4 - Alicante Airportmarker 150,891 6% Bmibaby, Thomson Airways
5 - Malaga Airportmarker 139,274 7% Bmibaby, Thomson Airways
6 - Glasgow International Airportmarker 83,986 9% Bmibaby, Flybe
7 - Faro Airportmarker 74,910 2% Bmibaby, Thomson Airways
8 - Dublin Airportmarker 72,781 7% Aer Arann
9 - Tenerife South Airportmarker 64,895 8% Thomas Cook, Thomson Airways
10 - Dalaman Airportmarker 57,738 4% Onur Air, Thomas Cook, Thomson Airways
11 - Belfast International Airportmarker 52,283 44% Bmibaby
12 - Paris-Charles de Gaulle Airportmarker 48,460 28% Flybe
13 - Ibiza Airportmarker 46,576 6% Thomas Cook, Thomson Airways
14 - Las Palmas Airportmarker 42,316 35% Thomas Cook, Thomson Airways
15 - Paphos International Airportmarker 42,239 27% Thomas Cook, Thomson Airways
16 - Belfast City Airportmarker 40,673 227% Flybe
17 - Lanzarote Airportmarker 37,599 35% Thomas Cook, Thomson Airways
18 - Murcia Airportmarker 34,131 13% Bmibaby
19 - Newcastle Airportmarker 31,516 95% Eastern Airways, Flybe
20 - Milas-Bodrum Airportmarker 29,170 24% Onur Air, Thomas Cook, Thomson Airways
Source: UK Civil Aviation Authority [108225]


Airlines and destinations

Scheduled services

Charter services

Transport links

Public transport

The nearest railway station to the airport is Rhoose Cardiff International Airport railway stationmarker on the Vale of Glamorgan Line, linked by a free shuttle bus to the departures terminal. Arriva Trains Wales provides regular services to Cardiff Central Stationmarker and Bridgendmarker, connecting it to the South Wales Main Line.

Cardiff Bus, EST Buses and Veolia Transport Cymru buses serve the airport and provide regular shuttle services to Cardiff central bus stationmarker and the Vale of Glamorganmarker.

By road

The airport is 10 miles (16 km) from the M4 and is signposted. From M4 junction 33 (Cardiff West), it is reached via the A4232 (towards Central Cardiff) exiting at Culverhouse Crossmarker, and then following the A4050 to Barrymarker and finally the A4226 towards Llantwit Majormarker. Another signposted route from the M4, from West Wales, is from Junction 37 near Pylemarker, which follows the A48 past Cowbridge then south along the A4226. However, there is a direct unmarked route from M4 Junction 34 (Miskin), following the country lane though Hensol, then at the crossroads (Sycamore Cross) with the A48, continuing along the A4226 to the airport.

Access improvement

With the growth in usage of the airport, traffic along the current access roads has become more acute leading to the Welsh Assembly Government to commission a study on improving road access to the airport. The consultants have suggested three possible schemes:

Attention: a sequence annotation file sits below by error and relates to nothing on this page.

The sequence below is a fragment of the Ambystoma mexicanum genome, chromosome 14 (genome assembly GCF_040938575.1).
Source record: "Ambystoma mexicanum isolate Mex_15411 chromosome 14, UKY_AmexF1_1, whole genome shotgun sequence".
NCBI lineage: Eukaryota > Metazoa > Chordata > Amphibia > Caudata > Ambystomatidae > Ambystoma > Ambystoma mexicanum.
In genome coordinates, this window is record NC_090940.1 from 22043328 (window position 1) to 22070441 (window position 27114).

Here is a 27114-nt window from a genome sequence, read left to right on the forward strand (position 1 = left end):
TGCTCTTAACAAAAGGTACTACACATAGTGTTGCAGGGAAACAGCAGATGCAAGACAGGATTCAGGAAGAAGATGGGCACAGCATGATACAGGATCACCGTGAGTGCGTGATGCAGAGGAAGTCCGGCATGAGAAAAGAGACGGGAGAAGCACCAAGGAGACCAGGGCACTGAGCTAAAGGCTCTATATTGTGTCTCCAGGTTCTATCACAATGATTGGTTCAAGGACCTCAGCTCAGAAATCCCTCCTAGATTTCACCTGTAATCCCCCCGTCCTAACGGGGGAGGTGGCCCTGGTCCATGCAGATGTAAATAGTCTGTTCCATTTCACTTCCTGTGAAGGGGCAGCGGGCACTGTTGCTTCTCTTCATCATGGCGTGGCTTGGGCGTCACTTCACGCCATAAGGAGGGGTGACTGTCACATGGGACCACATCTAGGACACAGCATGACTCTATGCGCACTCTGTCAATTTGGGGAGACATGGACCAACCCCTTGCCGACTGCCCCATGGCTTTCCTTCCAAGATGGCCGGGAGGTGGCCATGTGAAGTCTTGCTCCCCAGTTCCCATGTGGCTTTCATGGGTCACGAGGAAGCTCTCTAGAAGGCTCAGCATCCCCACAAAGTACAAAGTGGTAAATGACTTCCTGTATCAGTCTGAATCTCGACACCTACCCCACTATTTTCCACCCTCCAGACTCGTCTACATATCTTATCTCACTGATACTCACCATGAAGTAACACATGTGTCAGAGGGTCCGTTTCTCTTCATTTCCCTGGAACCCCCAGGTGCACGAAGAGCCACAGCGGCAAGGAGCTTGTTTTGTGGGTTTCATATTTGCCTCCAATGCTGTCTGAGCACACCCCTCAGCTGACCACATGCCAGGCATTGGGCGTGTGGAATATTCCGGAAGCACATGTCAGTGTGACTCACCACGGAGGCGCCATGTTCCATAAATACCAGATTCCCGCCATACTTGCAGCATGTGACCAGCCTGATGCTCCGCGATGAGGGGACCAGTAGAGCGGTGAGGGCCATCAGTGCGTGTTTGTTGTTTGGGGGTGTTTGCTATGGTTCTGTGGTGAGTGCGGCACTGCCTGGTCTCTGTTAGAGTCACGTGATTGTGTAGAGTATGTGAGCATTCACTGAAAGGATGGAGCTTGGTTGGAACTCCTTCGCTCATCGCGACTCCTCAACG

1. Widening the A4232 to three lanes between M4 Junction 33 and Culverhouse. A bypass will be built connecting the A4232 directly to the A4050 to avoid the busy Culverhouse Cross roundabout.
  2. Constructing a new bypass road to link the A4232 directly to the A48 (Tumble Hill) before Culverhouse Cross. Airport traffic would then travel to Sycamore Cross then join the A4226 to the Airport. Improvements will be made to allow speeds to increase.
  3. Directing traffic from Junction 34 (Miskin) to Sycamore Cross then onto the A4226 to the airport. Improvements will be made to the route with new straighter sections added.
Airport management favour option 3, which would ease pressure from the A4232 and provide a more direct access route from Midmarker and South West Walesmarker, and the South Wales Valleysmarker. The National Assembly for Wales announced in June 2009 that the plans for a new access road would be dropped in favour of increased public transport frequency by bus and by rail instead.

Executive aviation

Signature Flight Support the Worlds largest FBO are present on the north side of the airfield serving executive aircraft that visit the airport.

Dragonfly Executive Air Charter operate three Beechcraft King Air 200 series aircraft. The company office is based on the south side of the airfield.

See also



References

  1. Getting to/from the Airport
  2. CAA Route Statistics 2006
  3. [1]
  4. You Would If You Could - Survey Results
  5. Passenger Terminal Today - Cardiff unveils expansion plans, 2 March 2009
  6. Number of Passengers including both domestic and international.
  7. Number of Movements represents total air transport takeoffs and landings during that year.
  8. [2]
  9. [3]
  10. BBC News - M4 and airport road plans dropped


External links